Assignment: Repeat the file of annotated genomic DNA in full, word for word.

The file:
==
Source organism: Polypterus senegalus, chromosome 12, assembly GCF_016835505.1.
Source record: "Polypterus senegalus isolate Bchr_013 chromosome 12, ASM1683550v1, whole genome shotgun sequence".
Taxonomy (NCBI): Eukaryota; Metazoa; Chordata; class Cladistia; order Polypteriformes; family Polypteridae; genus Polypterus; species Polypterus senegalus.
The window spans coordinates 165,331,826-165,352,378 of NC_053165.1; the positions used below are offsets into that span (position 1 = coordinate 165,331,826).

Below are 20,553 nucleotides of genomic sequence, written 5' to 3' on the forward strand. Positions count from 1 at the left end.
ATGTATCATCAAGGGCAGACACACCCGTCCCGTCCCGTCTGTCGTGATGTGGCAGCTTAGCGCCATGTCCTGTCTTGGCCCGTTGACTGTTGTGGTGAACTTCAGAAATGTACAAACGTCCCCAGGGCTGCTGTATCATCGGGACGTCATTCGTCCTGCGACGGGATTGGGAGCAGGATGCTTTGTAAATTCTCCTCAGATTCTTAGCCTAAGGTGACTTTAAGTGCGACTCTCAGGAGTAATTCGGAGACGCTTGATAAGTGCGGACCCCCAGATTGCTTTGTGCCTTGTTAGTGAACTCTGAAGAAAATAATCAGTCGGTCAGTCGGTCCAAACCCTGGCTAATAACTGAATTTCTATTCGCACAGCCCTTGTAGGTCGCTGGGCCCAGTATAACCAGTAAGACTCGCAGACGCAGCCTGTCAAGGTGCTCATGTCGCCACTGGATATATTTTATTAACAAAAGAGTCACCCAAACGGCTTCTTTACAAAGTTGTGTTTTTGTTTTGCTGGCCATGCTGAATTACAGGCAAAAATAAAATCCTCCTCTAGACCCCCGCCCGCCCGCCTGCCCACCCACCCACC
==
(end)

Source organism: Polypterus senegalus, chromosome 12, assembly GCF_016835505.1.
Source record: "Polypterus senegalus isolate Bchr_013 chromosome 12, ASM1683550v1, whole genome shotgun sequence".
Taxonomy (NCBI): Eukaryota; Metazoa; Chordata; class Cladistia; order Polypteriformes; family Polypteridae; genus Polypterus; species Polypterus senegalus.
The window spans coordinates 165,331,826-165,352,378 of NC_053165.1; the positions used below are offsets into that span (position 1 = coordinate 165,331,826).

Below are 20,553 nucleotides of genomic sequence, written 5' to 3' on the forward strand. Positions count from 1 at the left end.
ATGTATCATCAAGGGCAGACACACCCGTCCCGTCCCGTCTGTCGTGATGTGGCAGCTTAGCGCCATGTCCTGTCTTGGCCCGTTGACTGTTGTGGTGAACTTCAGAAATGTACAAACGTCCCCAGGGCTGCTGTATCATCGGGACGTCATTCGTCCTGCGACGGGATTGGGAGCAGGATGCTTTGTAAATTCTCCTCAGATTCTTAGCCTAAGGTGACTTTAAGTGCGACTCTCAGGAGTAATTCGGAGACGCTTGATAAGTGCGGACCCCCAGATTGCTTTGTGCCTTGTTAGTGAACTCTGAAGAAAATAATCAGTCGGTCAGTCGGTCCAAACCCTGGCTAATAACTGAATTTCTATTCGCACAGCCCTTGTAGGTCGCTGGGCCCAGTATAACCAGTAAGACTCGCAGACGCAGCCTGTCAAGGTGCTCATGTCGCCACTGGATATATTTTATTAACAAAAGAGTCACCCAAACGGCTTCTTTACAAAGTTGTGTTTTTGTTTTGCTGGCCATGCTGAATTACAGGCAAAAATAAAATCCTCCTCTAGACCCCCGCCCGCCCGCCTGCCCACCCACCCACC